By Elena Popina, Bloomberg reporter and Markets Live commentator
It’s been a familiar pattern for most of the past year: Newbie investors chasing upside in single stocks as professional money managers position for more trouble. This month, the sentiment gap between these groups has all but disappeared.
Blame that on a selloff in tech high-fliers popular among amateur investors and a widening rotation into value names. Declines in stocks from Tesla Inc. to Plug Power Inc. slowed retail traders’ appetite for upside calls and triggered a spike in demand for downside loss protection, data compiled by Barclays show.
The individual-stock skew, or cost of hedging against single-stock losses relative to gains, spiked as a similar measure for the broader index declined (as gains in one part of the stock market offset losses in the other.) As a result, a months-long gap between retail euphoria and institutional skepticism all but disappeared.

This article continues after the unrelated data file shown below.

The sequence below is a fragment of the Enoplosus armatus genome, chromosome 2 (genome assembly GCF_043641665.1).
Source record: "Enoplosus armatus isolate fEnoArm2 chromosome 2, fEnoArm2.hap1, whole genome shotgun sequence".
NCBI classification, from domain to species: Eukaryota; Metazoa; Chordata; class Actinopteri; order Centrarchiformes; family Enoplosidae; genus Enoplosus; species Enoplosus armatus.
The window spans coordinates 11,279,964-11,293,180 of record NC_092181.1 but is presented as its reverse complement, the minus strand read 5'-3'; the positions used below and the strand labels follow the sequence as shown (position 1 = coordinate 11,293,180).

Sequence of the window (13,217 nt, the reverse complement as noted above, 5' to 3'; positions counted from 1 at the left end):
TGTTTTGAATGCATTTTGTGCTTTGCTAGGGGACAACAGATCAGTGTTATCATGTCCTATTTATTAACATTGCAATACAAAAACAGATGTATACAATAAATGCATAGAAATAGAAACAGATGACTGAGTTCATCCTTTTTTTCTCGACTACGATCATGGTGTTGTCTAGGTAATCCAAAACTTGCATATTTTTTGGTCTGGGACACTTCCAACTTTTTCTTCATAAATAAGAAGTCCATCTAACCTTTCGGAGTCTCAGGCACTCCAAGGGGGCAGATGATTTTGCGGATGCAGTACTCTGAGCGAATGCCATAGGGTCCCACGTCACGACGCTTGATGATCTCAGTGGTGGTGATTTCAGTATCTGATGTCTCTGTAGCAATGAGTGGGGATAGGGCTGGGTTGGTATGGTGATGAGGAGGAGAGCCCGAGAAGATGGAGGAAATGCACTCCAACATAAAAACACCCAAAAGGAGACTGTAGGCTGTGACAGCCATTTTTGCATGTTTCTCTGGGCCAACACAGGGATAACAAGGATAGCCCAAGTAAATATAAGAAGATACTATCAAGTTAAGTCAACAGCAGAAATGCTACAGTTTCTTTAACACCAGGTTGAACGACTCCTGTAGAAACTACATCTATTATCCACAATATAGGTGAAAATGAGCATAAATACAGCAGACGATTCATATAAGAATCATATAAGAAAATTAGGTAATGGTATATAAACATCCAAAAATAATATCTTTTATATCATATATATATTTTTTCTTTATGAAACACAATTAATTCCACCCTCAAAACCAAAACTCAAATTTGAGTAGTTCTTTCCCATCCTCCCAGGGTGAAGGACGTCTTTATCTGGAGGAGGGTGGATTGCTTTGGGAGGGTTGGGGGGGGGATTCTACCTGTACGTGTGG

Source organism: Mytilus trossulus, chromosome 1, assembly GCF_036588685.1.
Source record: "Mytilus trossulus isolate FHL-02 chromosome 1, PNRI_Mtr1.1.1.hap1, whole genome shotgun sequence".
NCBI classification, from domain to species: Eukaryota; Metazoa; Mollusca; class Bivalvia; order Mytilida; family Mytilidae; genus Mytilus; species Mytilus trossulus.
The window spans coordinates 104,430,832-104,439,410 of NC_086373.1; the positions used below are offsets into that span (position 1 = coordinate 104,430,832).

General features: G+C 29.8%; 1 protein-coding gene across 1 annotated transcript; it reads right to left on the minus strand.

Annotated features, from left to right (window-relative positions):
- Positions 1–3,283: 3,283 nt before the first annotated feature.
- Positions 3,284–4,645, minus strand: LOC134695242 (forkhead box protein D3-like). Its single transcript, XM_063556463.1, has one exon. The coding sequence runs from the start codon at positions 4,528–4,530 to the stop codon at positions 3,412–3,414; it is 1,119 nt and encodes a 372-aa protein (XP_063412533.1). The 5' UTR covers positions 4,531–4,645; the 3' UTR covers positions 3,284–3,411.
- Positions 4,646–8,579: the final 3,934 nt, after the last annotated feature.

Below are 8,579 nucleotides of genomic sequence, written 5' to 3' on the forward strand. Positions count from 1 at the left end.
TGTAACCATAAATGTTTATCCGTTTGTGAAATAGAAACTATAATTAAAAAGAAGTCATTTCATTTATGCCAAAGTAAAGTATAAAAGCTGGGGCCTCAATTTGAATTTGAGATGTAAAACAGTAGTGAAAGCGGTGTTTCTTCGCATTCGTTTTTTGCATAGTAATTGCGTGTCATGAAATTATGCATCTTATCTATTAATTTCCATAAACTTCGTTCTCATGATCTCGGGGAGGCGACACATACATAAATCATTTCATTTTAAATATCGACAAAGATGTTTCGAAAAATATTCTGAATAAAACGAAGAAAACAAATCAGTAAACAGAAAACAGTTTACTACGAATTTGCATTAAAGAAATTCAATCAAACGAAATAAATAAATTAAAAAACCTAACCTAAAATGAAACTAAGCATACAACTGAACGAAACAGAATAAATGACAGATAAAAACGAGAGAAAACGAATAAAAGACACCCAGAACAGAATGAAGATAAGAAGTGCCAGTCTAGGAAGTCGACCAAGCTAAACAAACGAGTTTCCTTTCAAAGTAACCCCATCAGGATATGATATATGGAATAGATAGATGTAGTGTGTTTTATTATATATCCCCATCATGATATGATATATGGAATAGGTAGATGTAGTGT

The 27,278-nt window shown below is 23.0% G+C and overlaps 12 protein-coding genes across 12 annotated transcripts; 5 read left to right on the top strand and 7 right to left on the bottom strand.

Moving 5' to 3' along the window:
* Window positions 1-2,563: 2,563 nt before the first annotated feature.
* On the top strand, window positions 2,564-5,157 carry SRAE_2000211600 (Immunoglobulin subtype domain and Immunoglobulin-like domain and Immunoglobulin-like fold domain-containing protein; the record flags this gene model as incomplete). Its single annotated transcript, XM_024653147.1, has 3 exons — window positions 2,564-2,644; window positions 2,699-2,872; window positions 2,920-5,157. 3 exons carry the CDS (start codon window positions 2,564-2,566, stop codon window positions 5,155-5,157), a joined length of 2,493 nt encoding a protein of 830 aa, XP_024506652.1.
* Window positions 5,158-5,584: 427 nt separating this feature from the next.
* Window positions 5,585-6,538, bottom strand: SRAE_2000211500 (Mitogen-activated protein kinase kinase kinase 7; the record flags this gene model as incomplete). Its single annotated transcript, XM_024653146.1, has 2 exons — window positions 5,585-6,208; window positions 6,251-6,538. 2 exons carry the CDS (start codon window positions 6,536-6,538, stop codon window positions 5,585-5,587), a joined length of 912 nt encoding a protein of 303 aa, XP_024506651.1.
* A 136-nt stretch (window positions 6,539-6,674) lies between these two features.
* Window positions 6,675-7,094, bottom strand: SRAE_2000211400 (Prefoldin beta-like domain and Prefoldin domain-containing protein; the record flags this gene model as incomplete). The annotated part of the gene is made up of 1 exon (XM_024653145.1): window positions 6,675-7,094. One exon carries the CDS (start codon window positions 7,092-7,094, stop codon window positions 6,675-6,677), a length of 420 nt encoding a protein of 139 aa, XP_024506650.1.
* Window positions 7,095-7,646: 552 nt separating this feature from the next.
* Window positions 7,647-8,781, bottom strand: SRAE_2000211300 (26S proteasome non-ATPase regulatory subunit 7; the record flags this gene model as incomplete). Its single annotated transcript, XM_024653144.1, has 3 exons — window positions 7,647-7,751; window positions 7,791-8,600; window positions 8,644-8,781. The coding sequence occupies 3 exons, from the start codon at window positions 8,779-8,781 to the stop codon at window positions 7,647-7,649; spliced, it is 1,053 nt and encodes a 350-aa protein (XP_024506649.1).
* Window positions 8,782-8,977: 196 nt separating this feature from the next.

“The equity selloff had a larger impact on retail investors as large-cap tech/growth stocks which generally overlap with retail favorites took a bigger hit, relative to other sectors,” Barclays strategists including Maneesh Deshpande said in a note to clients.
“The great disconnect between the index and single stock skew mean reverted as investor demand for vega dropped.”
That’s a sea-change from a long-term pattern that saw two outstanding puts for every call on an index level and 0.85 puts for every call in the single stock-space, the strategists’ data show.
As bullish sentiment among retail traders faded during a rout, so did newbie traders’ participation. As yields rose and the Nasdaq 100 plunged into a correction, retail traders stepped back and trading activity among institutional investors topped retail for the first time since May 2020.
It doesn’t help retail traders that the yield on the 10-year Treasury hit a high of 1.74% on Thursday as investors continued to digest yesterday’s Fed decision and press conference from Chair Jerome Powell. That pushed Nasdaq 100 futures down 1.1% and S&P 500 futures down 0.4%.